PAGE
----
Martin Luther King

Today our country pauses to honor Martin Luther King, Jr. As we do so, we may ask ourselves: Why, especially in a time of so much racial tension, injustice, and strife, did Dr. King’s message resonate with so many?

King was, of course, a gifted orator, and his calls for justice and and equity were often poetic and deeply historic. But I think a great deal of the power behind King’s message came from the way that he was pressing a claim onto consciences.

He drew frequent contrasts between the promised end to the injustice of slavery and the ongoing injustice of Jim Crow. In his “Letter From a Birmingham Jail,” King, against the so-called “white moderates” who counseled “patience,” pointed out “an appalling condition” that Americans were still, in large numbers, exiles in their own land. With such injustice, there was no room for the “tranquilizing drug of gradualism.”

This is the kind of prophetic, sin-and-judgment language that we see in the Old Testament. We often hear caricatures of evangelical “hellfire and brimstone” preaching. But most evangelical churches breezily converse about sin in terms of consequences to be avoided. In fact,…

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Burning OutOkay, we’re already making our way through the new year. It’s now fully 2017 and we don’t need to talk any more about 2016. We can move on. Onward and upward, right?

By the way, how are you doing on your new goals . . . your resolutions? Are you on track or have you already given up. Either way, there’s grace here for you! Whether you set goals or not, whether you’re after some new plateau of your life like a tenacious animal or you’ve already limped away like an injured koala bear who fell off the top branch trying to reach that last leaf, and whether you’re expecting big things in the new year or you’re resigned to just handling whatever comes your way best you can — it’s all okay. No judgment here! Enjoy the new year and I hope that 2017 is the best yet for you!!

But I’ve been thinking a lot lately about a phenomenon that happens to far too many leaders — and it often catches them by surprise. In other words, it’s a tragedy that most of us can only react to — rather than…

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January is the perfect time to add more small groups. Tell your members small groups are important because:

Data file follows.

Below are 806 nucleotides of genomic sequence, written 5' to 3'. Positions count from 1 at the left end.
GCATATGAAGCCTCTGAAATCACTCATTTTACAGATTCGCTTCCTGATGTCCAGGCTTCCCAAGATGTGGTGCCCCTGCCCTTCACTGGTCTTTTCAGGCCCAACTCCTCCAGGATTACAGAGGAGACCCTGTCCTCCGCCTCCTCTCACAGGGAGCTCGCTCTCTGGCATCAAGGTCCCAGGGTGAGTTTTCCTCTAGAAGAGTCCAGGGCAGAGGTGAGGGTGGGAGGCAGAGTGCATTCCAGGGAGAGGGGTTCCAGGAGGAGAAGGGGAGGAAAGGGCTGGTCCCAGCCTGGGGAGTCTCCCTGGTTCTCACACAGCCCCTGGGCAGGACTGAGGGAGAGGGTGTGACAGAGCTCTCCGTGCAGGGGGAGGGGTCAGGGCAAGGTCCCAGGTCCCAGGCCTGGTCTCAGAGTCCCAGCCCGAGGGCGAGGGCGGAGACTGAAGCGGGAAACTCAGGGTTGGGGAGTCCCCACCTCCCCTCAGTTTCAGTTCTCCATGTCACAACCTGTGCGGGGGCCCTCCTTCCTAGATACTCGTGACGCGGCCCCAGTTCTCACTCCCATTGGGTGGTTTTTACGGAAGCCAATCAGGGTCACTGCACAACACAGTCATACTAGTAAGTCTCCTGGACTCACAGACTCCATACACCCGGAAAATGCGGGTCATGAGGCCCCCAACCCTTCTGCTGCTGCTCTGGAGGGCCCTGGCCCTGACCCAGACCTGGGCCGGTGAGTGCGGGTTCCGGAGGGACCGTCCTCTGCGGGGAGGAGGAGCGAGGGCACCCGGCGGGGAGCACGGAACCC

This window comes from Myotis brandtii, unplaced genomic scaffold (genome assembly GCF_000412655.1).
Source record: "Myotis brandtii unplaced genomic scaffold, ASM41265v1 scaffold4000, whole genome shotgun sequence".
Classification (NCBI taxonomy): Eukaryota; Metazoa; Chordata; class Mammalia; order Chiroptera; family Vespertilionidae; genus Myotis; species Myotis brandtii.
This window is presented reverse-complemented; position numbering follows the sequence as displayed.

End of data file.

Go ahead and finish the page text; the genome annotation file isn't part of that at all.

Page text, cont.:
1. Small groups move us out of self-centered isolation. It’s the classroom for learning how to get along in God’s family. It’s a lab for practicing unselfish, sympathetic love. You learn to care about others and share the experiences of others: “If one part of the body suffers, all the other parts suffer with it. Or if one part of our body is honored, all the other parts share its honor” (1 Corinthians 12:26 NCV). Only in regular contact with ordinary, imperfect believers can we learn real fellowship and experience the connection God intends for us to have (Ephesians 4:16, Romans 12:4–5, Colossians 2:19, 1 Corinthians 12:25).

Real fellowship means being as committed to each other as we are to Jesus Christ: “Jesus Christ laid down his life for us. And we ought to lay down our lives for our brothers” (1 John 3:16b NIV). This is the kind of sacrificial love God expects us to show other believers — loving them in the same way Jesus loves us.

2. Small groups help us develop spiritual muscle. You’ll never grow to…

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Love in Action

By Rodney Holmstrom

Little Girl with DogI’m not saying this is the right frame of mind, nor is it always the case, but sometimes in ministry we can look at the kids’ area as a “childcare” area so that mom and dad can work on their struggles in life.

In Celebrate Recovery our place for the kids to go is called Celebration Place, and for students, it’s The Landing. What I love is that it’s not just a place to keep kids occupied during the adult services, but instead a place for kids and teenagers to work on their own lives. We like to call these ministries “Pre-covery.”

The wonderful story below was written by a dad in Celebrate Recovery and shows how impactful this ministry is not just for the adults but for the whole family. It will bless your heart.

Raising young kids is hard — especially when one has a severe ADHD diagnosis.  He has some severe behavioral patterns that escalate quickly, and often the cool-down process takes a while. Sometimes, like in many households, bedtime is an absolute war zone. It’s like they’ve forgotten that we just did this 24 hours ago.

When my oldest…